Risk of CKD Following Detection of Microscopic Hematuria: A Retrospective Cohort Study

Yoo Jin Um, Yoosoo Chang*, Yejin Kim, Min-Jung Kwon, Hyun-Suk Jung, Kyu-Beck Lee, Kwan Joong Joo, In Young Cho, Sarah H Wild, Christopher D Byrne, Seungho Ryu*

*Corresponding author for this work

Research output: Contribution to journalArticlepeer-review


Rationale & Objective: Microscopic hematuria is an uncertain risk factor for chronic kidney disease (CKD). We investigated the association between persistent or single episodes of microscopic hematuria and the development of incident CKD overall and separately among men and women.
Study Design: Retrospective cohort study.
Setting and Participants: A total of 232,220 Korean adults without CKD at baseline who underwent repeated regular health examinations at Kangbuk Samsung Health Study formed the study cohort.
Exposure: Microscopic hematuria was defined by ≥5 red blood cells per high-power field. Participants were categorized into one of four groups according to the presence of hematuria at two consecutive examinations: a) no hematuria at both examinations (reference group); b) hematuria followed by no hematuria (regressed hematuria group); c) no hematuria followed by hematuria (developed hematuria group); and d) hematuria at both examinations (persistent hematuria).
Outcome: CKD was defined as an estimated glomerular filtration rate <60 ml/min/1.73 m2 or proteinuria defined as 1+ or more on dipstick examination.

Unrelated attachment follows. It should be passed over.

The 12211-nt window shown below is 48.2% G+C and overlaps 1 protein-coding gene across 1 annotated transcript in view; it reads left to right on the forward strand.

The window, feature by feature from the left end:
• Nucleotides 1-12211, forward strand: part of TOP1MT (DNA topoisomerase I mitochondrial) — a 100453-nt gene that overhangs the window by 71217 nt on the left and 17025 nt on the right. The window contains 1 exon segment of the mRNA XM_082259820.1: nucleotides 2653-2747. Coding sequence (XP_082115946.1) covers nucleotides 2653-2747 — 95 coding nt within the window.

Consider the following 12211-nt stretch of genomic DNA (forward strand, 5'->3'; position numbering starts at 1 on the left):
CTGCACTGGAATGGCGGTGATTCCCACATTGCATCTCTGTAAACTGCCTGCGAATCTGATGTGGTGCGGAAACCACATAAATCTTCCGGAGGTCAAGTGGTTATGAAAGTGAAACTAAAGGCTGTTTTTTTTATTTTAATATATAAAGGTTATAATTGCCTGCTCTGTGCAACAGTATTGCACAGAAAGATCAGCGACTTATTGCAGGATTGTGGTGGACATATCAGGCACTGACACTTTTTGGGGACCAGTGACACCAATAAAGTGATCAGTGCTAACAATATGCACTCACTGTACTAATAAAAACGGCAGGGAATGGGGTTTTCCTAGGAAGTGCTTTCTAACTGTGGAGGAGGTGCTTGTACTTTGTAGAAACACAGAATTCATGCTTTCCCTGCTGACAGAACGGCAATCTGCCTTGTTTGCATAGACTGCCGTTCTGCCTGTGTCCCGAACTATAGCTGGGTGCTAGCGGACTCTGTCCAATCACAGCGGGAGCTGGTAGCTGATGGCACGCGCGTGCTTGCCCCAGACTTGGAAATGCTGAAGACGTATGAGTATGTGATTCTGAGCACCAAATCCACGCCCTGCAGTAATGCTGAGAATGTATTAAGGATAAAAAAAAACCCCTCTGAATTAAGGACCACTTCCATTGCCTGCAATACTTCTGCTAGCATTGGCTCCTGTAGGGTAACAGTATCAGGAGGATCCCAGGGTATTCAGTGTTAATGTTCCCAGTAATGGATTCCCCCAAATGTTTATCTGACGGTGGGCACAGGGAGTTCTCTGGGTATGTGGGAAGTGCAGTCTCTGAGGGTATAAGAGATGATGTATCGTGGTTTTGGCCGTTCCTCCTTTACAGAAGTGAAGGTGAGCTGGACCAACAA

Analytical Approach: Semi-parametric proportional hazards models were used to estimate hazard ratios (95%CIs).
Results: During a 4.8-year median follow-up, 2,392 participants developed CKD. Multivariable-adjusted hazard ratios (95% CI) for incident CKD, comparing the “regressed,” “developed,” and “persistent” hematuria groups to the “no hematuria” group were 1.85 (1.35–2.53), 3.18 (2.54–3.98), and 5.23 (4.15–6.59), respectively. The association between persistent hematuria and incident CKD was stronger in men than women (Pinteraction < 0.001), although a significant association was observed in both sexes.
Limitations: Lack of albuminuria and inability to consider specific glomerular diseases.
Conclusion: Men and women with microscopic hematuria, especially persistent hematuria, may be at increased risk of CKD.
Original languageEnglish
JournalAmerican Journal of Kidney Diseases
Early online date4 Nov 2022
Publication statusE-pub ahead of print - 4 Nov 2022


Dive into the research topics of 'Risk of CKD Following Detection of Microscopic Hematuria: A Retrospective Cohort Study'. Together they form a unique fingerprint.

Cite this